7/7 Changes Nothing

History did not turn on its hinge yesterday. 7/7 will simply become another stanza in the litany of atrocities that go back to 3/11, to Bali, to 9/11 — when history did turn on its hinge and our perception of the world changed. It was London’s worst day since the Second World War, but I don’t think anyone’s mental frameworks were rocked. In the end, these bombings will have only confirmed people’s ideas about the world: Al Qaeda and its cognates are a cancer in the world and must be eradicated, or Bush/America is at fault for Iraq/Afghanistan/the imperfection of the world at large (people who are exquisitely tuned to manipulation by their government but are utterly unsuspecting that media-savvy terrorists may be manipulating them, too). And so we muddle on until the next time.

And there will be a next time: London is used to terrorism and is perhaps the most surveillance-dense city in the world, with a security camera for every several dozen residents. But this wasn’t enough. The cameras may help in finding who bombed the city, but they did not deter nor prevent. Defense is in a free society not possible: the attackers only have to get through once to cause havoc. This calculus becomes grimmer as weapons become more powerful, and we do not want to be a closed society. I believe that our “offense” — clearing the way for liberalism in illiberal lands, to strike at the ideological center of gravity of the death cults — will win through in the end, but it will take decades and generations. In the meantime, we will again be horrified when we turn on the news in the morning, some day after tomorrow.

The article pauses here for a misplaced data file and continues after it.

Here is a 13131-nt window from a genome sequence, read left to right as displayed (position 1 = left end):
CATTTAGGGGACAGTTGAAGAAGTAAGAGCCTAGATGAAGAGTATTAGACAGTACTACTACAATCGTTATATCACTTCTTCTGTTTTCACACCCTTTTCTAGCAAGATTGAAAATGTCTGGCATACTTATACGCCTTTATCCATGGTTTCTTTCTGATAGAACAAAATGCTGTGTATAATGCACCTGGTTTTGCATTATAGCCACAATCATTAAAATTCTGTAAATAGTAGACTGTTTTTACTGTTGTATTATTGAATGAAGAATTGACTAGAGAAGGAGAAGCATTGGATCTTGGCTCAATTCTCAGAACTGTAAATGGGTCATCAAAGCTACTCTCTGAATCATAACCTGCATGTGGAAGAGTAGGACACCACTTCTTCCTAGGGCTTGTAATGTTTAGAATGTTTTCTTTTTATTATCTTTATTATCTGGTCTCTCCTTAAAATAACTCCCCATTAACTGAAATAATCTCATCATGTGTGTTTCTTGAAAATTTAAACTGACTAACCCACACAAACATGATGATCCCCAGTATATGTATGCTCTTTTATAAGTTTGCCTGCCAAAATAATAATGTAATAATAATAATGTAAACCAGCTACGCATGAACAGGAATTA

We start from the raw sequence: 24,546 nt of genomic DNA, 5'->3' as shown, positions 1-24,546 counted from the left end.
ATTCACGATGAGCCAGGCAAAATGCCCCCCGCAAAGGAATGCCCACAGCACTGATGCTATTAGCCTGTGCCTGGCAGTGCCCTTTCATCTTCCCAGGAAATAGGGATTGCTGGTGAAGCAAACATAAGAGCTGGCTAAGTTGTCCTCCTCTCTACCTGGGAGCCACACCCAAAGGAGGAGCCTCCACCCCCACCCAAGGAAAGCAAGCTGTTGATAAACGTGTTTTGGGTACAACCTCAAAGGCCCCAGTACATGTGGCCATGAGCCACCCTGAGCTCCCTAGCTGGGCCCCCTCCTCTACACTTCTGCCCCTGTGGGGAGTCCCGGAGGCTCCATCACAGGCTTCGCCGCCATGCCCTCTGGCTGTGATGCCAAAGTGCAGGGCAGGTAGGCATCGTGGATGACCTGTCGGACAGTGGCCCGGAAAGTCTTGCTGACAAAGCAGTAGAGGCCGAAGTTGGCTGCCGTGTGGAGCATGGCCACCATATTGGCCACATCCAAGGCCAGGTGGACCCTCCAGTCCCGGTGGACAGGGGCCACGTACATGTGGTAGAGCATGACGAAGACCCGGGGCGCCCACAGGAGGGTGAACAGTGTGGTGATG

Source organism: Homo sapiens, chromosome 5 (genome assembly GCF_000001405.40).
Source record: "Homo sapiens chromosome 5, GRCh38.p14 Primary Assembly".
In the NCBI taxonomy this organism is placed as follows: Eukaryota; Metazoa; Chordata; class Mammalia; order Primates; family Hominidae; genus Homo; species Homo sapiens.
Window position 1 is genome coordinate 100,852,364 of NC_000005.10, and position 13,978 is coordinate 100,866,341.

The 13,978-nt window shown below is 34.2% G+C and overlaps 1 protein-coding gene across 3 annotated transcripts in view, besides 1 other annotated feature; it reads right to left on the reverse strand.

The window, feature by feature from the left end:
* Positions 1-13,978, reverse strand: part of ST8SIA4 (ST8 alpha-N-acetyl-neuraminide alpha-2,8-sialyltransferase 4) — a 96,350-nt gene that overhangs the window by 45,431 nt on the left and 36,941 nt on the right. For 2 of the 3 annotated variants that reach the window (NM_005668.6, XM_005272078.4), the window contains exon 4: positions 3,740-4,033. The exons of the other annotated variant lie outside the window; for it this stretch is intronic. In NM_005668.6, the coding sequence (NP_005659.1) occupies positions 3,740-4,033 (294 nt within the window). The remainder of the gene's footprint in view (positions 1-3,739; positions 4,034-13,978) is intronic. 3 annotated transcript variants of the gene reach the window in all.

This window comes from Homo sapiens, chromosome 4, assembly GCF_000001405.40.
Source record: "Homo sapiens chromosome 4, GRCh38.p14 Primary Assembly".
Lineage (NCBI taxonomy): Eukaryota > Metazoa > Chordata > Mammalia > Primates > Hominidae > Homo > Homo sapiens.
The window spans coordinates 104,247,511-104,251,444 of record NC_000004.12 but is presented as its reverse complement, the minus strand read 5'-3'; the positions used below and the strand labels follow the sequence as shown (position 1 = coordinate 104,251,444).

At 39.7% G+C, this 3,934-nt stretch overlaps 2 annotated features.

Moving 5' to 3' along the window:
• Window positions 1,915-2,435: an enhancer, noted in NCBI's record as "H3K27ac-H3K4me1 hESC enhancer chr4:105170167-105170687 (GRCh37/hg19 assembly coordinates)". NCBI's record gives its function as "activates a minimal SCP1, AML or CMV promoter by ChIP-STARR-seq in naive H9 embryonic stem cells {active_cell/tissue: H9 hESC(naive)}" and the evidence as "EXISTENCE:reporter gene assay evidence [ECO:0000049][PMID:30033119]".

There are some rumors of change, though. The NYT Op-Ed pages have this piece by Thomas Friedman, where he sounds a bit like Paul Berman, though years late and without taking the further intellectual steps towards how we may help Muslim societies extirpate their cancers. I’ve seen a few pointers to this Christopher Hitchens interview. The crevasse is a good metaphor, but I’m not sure how many have yet crossed over into this new mental landscape. And so we wait for the next time.

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